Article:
Pizza. Barbeque sauce. Chili. Ketchup. Even when it’s all homemade, and made healthily, these dishes may come with a cost. The cost? Nightshades.
Tomato is in each of these dishes and sauces, and so much more of what we unconsciously eat every day. While tomato is the most common and most popular edible nightshade vegetable, you likely eat at least one of the other veggies on this list.
Edible Solanaceae (Nightshade) Vegetables
- Potatoes (not sweet potatoes or yams)
- All peppers (not peppercorn), including hot peppers, chili peppers, sweet peppers and paprika
- Gogi berries
- Cape gooseberries (not normal gooseberries)
- Ground cherries
Okay – so maybe potatoes are the most popular. Or maybe you’re into eggplant – personally, I love peppers. Whatever your flavor, there’s a nightshade to avoid. But why avoid nightshades?
50 Shades of Problems
In plants, alkaloids act as a natural insect repellent. It’s actually a steroidal substance, which can be harmful to your veins, joints, and bloodflow. One alkaloid found in nightshades, called Solanine, has been studied for its ability to block cholintesterase, an enzyme which helps your nervous system work properly.
When Solanine blocks cholintesterase you’ll feel joint pain and stiffness. With this important enzyme blocked, there are also neurotransmitter problems: when cholintesterase is blocked, it leads to a buildup of a natural bodily chemical called acetylcholine. Cornell University writes:
“The presence of cholinesterase inhibiting chemicals prevents the breakdown of acetylcholine. Acetylcholine can then build up, causing a “jam” in the nervous system. Thus, when a person receives too great an exposure to cholinesterase inhibiting compounds, the body is unable to break down the acetylcholine.”
Calcitrol is a hormone that tells your body it needs more (or less) calcium. Dietary Calcium supports hormones, but too much calcitrol will cause your body to accept too much calcium. When there is too much calcium in in your blood, you’ll get calcium deposits in soft tissues like tendons and ligaments.
Doctors have always claimed that we need more calcium to support our bones, but what will this do to our muscles, tendons, and ligaments? Calcium deposits result in weaker musculo-skeletal systems, and can lead to rips, tears, and breaks in ligaments and bones.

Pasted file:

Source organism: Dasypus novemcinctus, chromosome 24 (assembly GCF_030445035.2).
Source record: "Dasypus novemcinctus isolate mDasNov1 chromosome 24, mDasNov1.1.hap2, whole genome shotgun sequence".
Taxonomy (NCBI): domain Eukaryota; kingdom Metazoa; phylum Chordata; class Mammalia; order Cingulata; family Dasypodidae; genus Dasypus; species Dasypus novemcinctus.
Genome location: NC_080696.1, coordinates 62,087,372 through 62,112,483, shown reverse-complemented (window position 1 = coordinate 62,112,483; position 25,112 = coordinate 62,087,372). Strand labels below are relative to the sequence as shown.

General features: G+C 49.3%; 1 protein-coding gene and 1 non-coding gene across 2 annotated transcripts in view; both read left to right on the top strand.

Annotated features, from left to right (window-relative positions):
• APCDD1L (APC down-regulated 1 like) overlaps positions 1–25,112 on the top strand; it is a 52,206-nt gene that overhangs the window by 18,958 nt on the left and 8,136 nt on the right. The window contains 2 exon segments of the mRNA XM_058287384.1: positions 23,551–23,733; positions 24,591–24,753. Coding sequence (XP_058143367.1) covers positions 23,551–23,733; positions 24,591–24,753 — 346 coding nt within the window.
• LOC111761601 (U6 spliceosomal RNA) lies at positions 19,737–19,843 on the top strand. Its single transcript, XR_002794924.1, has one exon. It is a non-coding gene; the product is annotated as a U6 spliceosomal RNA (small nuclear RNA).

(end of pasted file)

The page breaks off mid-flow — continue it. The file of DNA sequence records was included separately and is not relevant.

Nightshades are particularly high in lectins, a substance found in all plants. Lectins are called “sticky” molecules because they attach to your intestinal walls, which can lead to leaky gut syndrome.
Leaky Gut happens when undigested carbs or lectins hang around in your gut and make little gaps in the cells of your small intestine. These gaps allow undigested food particles to escape into your bloodstream, which inevitably causes way worse problems.
To Eat or Not to Eat, That is The Question
There’s no coverall answer to this question. Unfortunately though, a few bodily issues are made considerably worse because of nightshades. Some folks are more sensitive to the lectin and alkaloid (natural insect repellents) content of nightshades.
You should seriously consider limiting or eliminating nightshades if you have any of these issues:
- Autoimmune diseases
- On-going inflammation
Take this Food Sensitivities Test for an easy answer to your nightshade (and other food) sensitivities.
So, You’ve Decided To Eat Nightshades
You’ve done the test and decided “Meh – I can handle a nightshade veggie every now-and-then.” That’s what I say too! But how do you eat them for the best results.
- Make sure you choose ripe nightshades: Solanine levels are highest in unripe veggies. Red peppers over green ones. Same goes for tomatoes.
- Cook your nightshades: cooking reduces the alkaloid content up to 50%. During the cooking process, lectins are also degraded, helping you avoid LGS.
- Moderation and variety: now, most of us know that “moderation is key” and with nightshades this is equally true. When you eat something every day you are more likely to develop a sensitivity to it.
So throw out that ketchup, put away the (tomato-based) pasta sauce, switch up your nightshades, and make sure they’re ripe before cooking. Do you have a nightshade sensitivity and know something that we don’t? Share it with us in the comments – and don’t forget to let us know what you’d love to read about next!